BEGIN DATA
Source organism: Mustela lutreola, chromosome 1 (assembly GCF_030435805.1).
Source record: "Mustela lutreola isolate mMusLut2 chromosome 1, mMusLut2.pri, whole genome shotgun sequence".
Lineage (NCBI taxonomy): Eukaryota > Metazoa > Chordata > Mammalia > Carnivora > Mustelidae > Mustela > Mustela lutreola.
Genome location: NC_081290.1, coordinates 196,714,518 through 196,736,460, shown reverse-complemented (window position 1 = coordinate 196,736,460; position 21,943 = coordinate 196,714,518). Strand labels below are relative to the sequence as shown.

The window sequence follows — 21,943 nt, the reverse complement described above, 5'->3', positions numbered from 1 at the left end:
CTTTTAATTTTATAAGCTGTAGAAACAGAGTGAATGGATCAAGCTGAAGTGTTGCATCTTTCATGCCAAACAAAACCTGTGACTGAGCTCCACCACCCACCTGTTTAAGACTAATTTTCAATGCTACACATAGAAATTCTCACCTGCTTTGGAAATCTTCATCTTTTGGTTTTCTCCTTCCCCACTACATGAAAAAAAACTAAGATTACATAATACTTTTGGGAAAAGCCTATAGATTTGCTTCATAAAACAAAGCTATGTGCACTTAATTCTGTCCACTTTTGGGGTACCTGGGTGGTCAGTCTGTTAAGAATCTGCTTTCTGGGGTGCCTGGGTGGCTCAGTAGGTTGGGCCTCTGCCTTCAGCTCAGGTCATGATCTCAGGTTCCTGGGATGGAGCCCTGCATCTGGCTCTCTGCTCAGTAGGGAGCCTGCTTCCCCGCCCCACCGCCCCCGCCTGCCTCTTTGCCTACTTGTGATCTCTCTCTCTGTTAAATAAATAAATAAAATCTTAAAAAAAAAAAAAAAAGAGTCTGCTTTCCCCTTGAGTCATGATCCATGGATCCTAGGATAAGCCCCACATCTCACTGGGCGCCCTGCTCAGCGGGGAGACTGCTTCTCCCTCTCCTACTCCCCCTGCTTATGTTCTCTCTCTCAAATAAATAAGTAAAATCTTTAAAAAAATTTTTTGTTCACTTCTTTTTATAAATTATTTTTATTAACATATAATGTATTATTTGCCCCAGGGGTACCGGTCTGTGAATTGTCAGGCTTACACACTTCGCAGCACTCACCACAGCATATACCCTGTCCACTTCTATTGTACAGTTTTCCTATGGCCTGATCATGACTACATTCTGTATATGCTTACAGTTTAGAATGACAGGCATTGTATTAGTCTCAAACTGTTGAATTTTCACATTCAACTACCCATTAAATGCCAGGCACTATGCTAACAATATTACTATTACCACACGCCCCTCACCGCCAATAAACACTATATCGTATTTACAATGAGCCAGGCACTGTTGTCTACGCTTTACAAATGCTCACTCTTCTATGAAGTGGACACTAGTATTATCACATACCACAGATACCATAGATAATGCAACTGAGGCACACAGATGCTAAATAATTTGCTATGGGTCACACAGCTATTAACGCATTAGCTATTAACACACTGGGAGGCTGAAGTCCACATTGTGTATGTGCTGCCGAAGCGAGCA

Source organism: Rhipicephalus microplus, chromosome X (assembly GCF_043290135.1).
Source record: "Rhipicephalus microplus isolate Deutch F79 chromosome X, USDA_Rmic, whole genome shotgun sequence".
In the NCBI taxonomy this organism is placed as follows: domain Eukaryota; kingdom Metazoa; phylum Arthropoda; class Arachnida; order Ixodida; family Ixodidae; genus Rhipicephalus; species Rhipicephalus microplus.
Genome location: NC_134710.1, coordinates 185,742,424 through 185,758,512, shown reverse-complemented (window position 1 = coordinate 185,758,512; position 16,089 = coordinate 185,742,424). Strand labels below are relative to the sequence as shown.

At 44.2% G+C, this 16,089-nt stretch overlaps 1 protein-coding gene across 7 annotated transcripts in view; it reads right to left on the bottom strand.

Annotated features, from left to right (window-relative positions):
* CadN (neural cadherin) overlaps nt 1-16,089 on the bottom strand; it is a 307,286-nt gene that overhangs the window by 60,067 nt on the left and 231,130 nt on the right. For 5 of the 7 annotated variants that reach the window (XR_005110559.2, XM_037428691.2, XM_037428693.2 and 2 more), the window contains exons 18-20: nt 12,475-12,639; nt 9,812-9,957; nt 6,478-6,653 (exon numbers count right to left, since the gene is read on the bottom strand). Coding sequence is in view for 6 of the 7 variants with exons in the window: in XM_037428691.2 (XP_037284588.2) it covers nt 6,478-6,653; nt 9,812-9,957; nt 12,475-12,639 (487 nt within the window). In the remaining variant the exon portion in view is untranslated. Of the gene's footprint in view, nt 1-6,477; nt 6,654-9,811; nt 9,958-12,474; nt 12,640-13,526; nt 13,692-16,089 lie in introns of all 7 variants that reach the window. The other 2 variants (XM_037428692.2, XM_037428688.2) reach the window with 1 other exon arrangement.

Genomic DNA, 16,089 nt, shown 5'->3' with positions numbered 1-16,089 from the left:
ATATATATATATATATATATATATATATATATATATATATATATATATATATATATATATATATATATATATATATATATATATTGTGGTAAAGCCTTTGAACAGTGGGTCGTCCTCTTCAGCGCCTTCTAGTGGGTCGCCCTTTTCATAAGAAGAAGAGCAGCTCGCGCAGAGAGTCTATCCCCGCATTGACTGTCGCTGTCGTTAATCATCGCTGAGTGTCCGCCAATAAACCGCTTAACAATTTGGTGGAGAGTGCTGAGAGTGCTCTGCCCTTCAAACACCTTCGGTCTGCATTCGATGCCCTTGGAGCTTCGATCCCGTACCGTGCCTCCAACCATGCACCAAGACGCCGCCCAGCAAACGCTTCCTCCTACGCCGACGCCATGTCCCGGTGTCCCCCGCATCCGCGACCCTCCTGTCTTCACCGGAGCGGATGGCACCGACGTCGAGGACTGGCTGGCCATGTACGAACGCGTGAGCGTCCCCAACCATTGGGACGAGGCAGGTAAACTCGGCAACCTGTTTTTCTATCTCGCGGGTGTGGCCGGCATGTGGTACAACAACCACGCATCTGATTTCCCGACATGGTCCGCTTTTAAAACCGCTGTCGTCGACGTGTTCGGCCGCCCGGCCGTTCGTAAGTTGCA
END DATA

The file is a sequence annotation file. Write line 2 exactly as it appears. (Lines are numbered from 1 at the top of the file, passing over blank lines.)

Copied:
Source record: "Mustela lutreola isolate mMusLut2 chromosome 1, mMusLut2.pri, whole genome shotgun sequence".